Becoming A Bush Pilot

Many pilots flying small to medium-sized aircraft in order to log hours for jobs on the big airliners and cargo planes become bored with the monotony of prescribed routes and flight plans and give it up. Then there is the passionate pilot who loves the adventure of flying in adverse conditions. The pilot who wants a challenge, and not interested in earning a fat salary.

Bush Pilots all over the world have earned their respect from fellow pilots. There is a reason for this. To be a Bush Pilot, you do not fly by the numbers. Most of the time you do not use registered airfields or any airfields at all! It requires seat-of-the-pants flying in adverse conditions. At first glance, it looks downright dangerous and scary. With the right training, it is neither.

1. You’ll be away from home for extended periods.

2. Expect to live in varying types of accommodation ranging from hotels and motels to sleeping in the back of the aircraft!

3. Don’t expect a huge salary.

Devote the best part of a year to obtain a PPL (Private Pilots License) and subsequent CPL (Commercial Pilots License) and if you are going to ferry passengers you will need an ATPL (Air Traffic Pilots License). This is if you can do the course full time. Part time, it can take up to 5 years. The cost can vary from $10,000 up to $50,000 depending on how intensive you want to do the course and how cheap you can rent a plane and instructor.

You must be prepared to study and write exams in order to pass the theoretical tests.

You must be able to deal with abnormal conditions like removing ice from the control-surfaces of the plane, because it got frozen over night.

Before you will get paid for any type of flying, you must meet the minimum FAA (Federal Aviation Administration) requirements.

1. You must be at least 18 years old

2. You must be able to read, write and speak English.

3. You must have at least a PPL or higher license certificate from the FAA.

4. A minimum of 250 hours flying experience.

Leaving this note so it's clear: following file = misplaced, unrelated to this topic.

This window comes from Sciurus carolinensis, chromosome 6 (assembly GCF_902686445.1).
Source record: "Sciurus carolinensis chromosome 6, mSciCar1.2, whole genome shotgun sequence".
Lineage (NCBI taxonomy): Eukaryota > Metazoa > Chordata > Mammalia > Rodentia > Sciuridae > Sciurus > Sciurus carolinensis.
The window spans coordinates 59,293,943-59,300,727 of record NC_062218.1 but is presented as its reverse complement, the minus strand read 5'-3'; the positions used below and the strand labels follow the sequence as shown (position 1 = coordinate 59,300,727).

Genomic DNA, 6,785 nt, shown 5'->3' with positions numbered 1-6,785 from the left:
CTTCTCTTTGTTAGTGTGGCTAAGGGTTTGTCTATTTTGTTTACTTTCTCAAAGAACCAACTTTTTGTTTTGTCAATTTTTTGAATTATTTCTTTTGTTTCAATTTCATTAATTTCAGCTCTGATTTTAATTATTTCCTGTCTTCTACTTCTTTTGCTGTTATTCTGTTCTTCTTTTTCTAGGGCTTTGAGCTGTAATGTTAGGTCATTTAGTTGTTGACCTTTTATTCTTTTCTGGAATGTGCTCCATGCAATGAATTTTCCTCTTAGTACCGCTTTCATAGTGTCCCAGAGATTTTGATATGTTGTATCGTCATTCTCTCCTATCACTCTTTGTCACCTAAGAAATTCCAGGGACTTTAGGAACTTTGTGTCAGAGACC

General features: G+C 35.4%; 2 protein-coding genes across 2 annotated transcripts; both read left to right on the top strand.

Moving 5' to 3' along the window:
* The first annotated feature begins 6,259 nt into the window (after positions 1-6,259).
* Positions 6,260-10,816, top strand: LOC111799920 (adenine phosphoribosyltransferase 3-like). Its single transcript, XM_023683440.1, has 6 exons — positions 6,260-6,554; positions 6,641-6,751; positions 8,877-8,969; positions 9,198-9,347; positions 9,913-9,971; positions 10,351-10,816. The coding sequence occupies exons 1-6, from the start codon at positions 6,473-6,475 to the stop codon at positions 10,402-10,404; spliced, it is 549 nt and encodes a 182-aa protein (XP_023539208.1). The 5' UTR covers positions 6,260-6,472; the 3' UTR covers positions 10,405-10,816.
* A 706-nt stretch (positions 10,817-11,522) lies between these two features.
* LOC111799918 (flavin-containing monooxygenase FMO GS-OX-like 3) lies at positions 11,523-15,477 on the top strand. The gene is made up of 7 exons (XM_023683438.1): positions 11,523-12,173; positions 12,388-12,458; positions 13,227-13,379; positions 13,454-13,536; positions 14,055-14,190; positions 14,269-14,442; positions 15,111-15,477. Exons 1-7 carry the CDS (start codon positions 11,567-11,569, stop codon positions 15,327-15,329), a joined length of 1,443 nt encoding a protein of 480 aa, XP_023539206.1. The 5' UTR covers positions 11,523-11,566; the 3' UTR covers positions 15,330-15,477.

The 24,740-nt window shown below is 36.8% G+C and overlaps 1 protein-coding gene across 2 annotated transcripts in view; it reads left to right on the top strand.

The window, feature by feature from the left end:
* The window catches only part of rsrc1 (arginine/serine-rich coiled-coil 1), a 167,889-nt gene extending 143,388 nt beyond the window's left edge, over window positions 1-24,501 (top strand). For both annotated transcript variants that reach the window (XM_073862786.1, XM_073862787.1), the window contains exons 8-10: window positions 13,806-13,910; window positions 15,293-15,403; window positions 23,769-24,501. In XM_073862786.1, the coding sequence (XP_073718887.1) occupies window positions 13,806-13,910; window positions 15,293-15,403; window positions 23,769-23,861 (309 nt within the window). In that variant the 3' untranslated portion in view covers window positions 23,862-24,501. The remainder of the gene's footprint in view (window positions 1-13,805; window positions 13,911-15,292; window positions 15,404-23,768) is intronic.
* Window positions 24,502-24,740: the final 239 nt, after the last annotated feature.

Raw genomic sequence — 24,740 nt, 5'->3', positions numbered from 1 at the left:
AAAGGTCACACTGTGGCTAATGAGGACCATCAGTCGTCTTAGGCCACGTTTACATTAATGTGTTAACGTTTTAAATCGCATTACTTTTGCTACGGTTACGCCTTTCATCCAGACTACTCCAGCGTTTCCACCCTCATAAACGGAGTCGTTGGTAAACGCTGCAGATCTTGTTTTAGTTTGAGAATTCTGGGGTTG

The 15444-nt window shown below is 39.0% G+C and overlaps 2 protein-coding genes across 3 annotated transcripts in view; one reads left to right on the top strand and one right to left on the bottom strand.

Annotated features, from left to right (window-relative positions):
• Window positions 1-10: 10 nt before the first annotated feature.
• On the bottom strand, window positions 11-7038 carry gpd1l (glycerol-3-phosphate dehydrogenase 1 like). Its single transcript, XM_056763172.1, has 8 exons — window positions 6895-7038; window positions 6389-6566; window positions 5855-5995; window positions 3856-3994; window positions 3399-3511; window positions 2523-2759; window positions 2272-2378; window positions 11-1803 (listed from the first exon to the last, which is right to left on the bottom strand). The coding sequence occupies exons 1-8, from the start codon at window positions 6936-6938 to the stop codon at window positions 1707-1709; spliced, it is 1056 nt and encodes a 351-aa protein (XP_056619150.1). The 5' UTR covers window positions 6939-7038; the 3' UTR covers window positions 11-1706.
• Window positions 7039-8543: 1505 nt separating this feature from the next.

5. Have your logbook endorsed by a certified instructor to confirm the above-mentioned ratings and experience.

6. Pass all the practical and theoretical tests in order to hold a Commercial Pilots License. Most flight schools, that train commercial pilots, have a set program for students to obtain this type of certificate.

After you have obtained your Commercial Pilots License, you can go to a flight school that specializes in training pilots to become Bush Pilots. This normally includes training to fly airplanes equipped with floats, skis or tundra wheels. These flight schools will also train you to fly in abnormal conditions. This will include learning to land on lakes, gravel-bars on riverbanks and frozen lakes in winter.

A Sea Plane Refresher Course can cost around $180 per hour. A Bush- and Mountain flying course includes 5 hours ground- and 5 hours flight training and costs around $1400 with two nights lodging. An Advanced Bush Pilot Course can take up to 5 days, and will include 5-7 hours ground training and 5-7 hours flight training. This course will cover mountain flying, river landings and high altitude lakes. This course will challenge you, and sharpen your skills as a pilot. These courses are very helpful and necessary for any aspirant Bush Pilot who is going to fly in Alaska, Canada or operate in off-airport conditions. There are a number of flight schools that offer this type of training, and depending on what type of environment, type of aircraft and type of work you will be doing, the courses run from a few hours to a week. On average a Ski Plane and Glacier Landing training course will last for 5 hours at a cost of around $1800 and will include two night’s lodging.